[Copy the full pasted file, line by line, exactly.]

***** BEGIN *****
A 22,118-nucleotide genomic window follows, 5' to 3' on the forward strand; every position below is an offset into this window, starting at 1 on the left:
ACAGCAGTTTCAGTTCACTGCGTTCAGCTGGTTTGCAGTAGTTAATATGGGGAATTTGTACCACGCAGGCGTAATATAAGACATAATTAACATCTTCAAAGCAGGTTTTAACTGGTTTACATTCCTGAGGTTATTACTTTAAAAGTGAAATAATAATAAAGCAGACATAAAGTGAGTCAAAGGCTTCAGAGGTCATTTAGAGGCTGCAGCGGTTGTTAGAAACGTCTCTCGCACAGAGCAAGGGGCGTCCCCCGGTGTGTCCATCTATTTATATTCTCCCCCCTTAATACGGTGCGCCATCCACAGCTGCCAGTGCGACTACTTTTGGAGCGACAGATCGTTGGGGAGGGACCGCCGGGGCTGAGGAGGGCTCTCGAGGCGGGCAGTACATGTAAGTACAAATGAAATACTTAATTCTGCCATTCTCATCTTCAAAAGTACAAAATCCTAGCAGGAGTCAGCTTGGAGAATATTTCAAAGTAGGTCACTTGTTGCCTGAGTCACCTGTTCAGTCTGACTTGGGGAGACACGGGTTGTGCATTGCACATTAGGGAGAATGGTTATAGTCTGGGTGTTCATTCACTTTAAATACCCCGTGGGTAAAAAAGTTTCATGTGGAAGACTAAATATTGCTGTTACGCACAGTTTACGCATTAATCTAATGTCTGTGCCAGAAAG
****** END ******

A 22,118-nucleotide genomic window follows, 5' to 3' on the forward strand; every position below is an offset into this window, starting at 1 on the left:
ACAGCAGTTTCAGTTCACTGCGTTCAGCTGGTTTGCAGTAGTTAATATGGGGAATTTGTACCACGCAGGCGTAATATAAGACATAATTAACATCTTCAAAGCAGGTTTTAACTGGTTTACATTCCTGAGGTTATTACTTTAAAAGTGAAATAATAATAAAGCAGACATAAAGTGAGTCAAAGGCTTCAGAGGTCATTTAGAGGCTGCAGCGGTTGTTAGAAACGTCTCTCGCACAGAGCAAGGGGCGTCCCCCGGTGTGTCCATCTATTTATATTCTCCCCCCTTAATACGGTGCGCCATCCACAGCTGCCAGTGCGACTACTTTTGGAGCGACAGATCGTTGGGGAGGGACCGCCGGGGCTGAGGAGGGCTCTCGAGGCGGGCAGTACATGTAAGTACAAATGAAATACTTAATTCTGCCATTCTCATCTTCAAAAGTACAAAATCCTAGCAGGAGTCAGCTTGGAGAATATTTCAAAGTAGGTCACTTGTTGCCTGAGTCACCTGTTCAGTCTGACTTGGGGAGACACGGGTTGTGCATTGCACATTAGGGAGAATGGTTATAGTCTGGGTGTTCATTCACTTTAAATACCCCGTGGGTAAAAAAGTTTCATGTGGAAGACTAAATATTGCTGTTACGCACAGTTTACGCATTAATCTAATGTCTGTGCCAGAAAG